It was stipulated when Orange and T-Mobile merged to become Everything Everywhere that it would have to divest some of its 1800Mhz spectrum, which can be used for 4G services, in order to maintain effective competition in the market.
“If Three buy some spectrum from Everything Everywhere then we are looking at a different playing field. Ofcom has admitted that if Three did this then it would lose their protection in the award,” said Howett.
“But whether Everything Everywhere would sell to Three, who knows, and whether Three wants 1800Mhz, I wouldn’t like to say,” he added.
Everything Everywhere is also pushing Ofcom to let it roll out 4G networks this year using its remaining 1800Mhz spectrum, which received initial support by the regulator, but faced heavy criticism from the other mobile players.
Howett suggested that Everything Everywhere’s campaign should also serve as a wake-up call to the government who may need to step in and ensure the auction takes place sooner rather than later.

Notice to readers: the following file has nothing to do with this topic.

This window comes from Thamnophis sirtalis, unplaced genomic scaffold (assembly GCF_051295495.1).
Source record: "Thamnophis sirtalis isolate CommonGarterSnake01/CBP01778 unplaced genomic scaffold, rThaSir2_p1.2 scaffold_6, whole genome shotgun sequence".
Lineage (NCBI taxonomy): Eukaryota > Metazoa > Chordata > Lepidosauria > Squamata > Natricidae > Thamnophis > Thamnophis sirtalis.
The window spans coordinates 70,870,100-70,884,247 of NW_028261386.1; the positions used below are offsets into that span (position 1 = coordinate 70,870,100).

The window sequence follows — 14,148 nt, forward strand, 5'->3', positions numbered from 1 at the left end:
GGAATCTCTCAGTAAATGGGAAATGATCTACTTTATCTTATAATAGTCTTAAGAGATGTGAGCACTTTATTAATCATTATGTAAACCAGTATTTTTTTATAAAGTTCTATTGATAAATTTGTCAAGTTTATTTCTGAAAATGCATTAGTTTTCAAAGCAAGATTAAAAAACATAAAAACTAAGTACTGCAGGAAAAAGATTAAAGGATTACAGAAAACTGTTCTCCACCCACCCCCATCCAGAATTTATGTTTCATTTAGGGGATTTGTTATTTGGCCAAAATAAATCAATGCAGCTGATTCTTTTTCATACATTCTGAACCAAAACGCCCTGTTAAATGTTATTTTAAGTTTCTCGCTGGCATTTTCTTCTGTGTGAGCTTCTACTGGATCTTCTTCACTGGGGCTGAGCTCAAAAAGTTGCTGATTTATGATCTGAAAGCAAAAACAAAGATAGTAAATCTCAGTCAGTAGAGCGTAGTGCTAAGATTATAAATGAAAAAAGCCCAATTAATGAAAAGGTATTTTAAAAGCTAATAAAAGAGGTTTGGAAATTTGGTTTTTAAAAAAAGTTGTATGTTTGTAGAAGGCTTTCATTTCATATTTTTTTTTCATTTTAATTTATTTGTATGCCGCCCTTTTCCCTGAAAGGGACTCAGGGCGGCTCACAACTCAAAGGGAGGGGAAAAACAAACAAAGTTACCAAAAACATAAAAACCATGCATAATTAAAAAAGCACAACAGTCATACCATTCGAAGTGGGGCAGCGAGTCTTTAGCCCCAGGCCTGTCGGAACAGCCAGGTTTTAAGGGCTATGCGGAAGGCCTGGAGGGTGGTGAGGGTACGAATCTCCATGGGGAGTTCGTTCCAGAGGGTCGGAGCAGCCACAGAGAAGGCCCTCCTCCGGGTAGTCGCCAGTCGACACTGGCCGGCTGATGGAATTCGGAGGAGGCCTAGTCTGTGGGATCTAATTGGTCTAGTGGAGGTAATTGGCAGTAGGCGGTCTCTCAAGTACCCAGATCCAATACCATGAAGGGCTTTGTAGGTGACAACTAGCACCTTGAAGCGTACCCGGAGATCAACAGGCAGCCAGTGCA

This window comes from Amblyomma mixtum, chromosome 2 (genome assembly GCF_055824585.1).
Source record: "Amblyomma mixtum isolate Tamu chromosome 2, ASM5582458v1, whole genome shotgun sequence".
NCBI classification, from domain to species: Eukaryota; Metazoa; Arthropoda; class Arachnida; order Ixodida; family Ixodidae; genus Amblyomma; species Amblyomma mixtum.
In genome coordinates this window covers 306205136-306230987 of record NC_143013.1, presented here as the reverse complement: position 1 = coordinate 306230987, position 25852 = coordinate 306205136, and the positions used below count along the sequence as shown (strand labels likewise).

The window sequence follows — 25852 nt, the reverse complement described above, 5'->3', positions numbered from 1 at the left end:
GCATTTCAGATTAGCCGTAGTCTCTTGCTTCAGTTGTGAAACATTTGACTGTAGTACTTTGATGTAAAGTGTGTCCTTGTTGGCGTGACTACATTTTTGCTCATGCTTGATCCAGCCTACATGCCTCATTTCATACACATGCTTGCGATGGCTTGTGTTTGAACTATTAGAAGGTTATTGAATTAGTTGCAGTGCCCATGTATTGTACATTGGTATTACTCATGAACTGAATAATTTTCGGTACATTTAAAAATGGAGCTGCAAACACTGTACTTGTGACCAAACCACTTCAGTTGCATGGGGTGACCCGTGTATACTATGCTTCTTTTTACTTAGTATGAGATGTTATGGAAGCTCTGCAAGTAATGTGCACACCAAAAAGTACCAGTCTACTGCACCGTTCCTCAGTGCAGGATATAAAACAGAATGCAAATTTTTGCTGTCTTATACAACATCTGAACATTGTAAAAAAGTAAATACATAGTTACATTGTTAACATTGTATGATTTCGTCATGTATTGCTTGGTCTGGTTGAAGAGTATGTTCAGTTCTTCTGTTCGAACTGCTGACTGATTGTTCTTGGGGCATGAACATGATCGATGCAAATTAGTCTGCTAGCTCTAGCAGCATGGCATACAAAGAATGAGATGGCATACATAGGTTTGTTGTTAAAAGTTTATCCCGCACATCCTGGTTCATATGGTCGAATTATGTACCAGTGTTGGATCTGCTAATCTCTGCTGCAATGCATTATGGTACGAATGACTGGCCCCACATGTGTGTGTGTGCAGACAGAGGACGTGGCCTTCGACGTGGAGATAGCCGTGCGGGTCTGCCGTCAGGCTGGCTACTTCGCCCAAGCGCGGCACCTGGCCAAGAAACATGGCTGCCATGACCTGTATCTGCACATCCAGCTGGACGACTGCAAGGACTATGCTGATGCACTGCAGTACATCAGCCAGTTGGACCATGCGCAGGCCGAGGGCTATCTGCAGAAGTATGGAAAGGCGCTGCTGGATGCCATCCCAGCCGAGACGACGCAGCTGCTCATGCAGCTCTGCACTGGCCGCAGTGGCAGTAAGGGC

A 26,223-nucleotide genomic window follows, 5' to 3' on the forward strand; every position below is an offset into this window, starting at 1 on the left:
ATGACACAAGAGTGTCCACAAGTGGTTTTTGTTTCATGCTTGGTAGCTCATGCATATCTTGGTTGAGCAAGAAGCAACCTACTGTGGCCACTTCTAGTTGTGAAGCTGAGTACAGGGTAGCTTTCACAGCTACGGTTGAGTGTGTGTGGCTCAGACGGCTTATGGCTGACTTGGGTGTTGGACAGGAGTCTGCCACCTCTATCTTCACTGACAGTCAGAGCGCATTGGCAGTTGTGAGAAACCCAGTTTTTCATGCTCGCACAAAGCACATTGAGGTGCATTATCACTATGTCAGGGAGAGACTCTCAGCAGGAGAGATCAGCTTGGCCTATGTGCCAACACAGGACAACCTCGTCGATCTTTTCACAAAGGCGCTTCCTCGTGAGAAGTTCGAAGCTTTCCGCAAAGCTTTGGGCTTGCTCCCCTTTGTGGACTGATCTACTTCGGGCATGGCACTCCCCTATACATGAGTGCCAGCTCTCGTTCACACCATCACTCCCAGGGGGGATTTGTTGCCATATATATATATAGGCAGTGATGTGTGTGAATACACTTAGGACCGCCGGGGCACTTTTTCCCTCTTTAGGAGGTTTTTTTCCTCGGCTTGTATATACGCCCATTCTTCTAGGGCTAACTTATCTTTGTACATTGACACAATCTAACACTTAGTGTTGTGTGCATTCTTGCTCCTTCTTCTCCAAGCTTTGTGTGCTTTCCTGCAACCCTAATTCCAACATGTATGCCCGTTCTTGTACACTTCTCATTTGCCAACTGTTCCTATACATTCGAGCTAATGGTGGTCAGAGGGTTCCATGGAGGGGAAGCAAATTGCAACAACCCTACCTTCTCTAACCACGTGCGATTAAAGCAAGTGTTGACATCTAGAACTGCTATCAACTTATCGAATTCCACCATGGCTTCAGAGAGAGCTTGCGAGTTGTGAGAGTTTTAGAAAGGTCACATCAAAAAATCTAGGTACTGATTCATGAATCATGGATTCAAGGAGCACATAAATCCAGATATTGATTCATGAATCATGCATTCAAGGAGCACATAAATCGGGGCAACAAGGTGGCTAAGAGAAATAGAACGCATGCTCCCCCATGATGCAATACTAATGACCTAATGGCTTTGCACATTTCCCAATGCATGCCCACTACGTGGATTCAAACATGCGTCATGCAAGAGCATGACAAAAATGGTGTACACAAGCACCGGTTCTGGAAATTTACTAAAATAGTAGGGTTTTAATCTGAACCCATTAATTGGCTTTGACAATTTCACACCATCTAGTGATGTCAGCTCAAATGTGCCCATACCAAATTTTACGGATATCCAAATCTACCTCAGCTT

“Ofcom is already convinced that this should happen as soon as possible and they are doing everything they can to make that happen. However, unless there are some material changes to the current proposals (such as the removal of minimum spectrum portfolios), litigation seems almost inevitable,” said Howett.
“I think the main player that needs to be convinced or lobbied is the government, and they need to be in a position to move if there is litigation. The industry wants to make it happen, they don’t want to send it back to the drawing board."
He added: “I think that Ofcom is fully gearing itself up for further delays, but they have got to make sure that whatever final decision they come to that if it is litigated that they are confident that they will win. If they don’t then this literally does go back to square one and it could be many years before we get to auction.”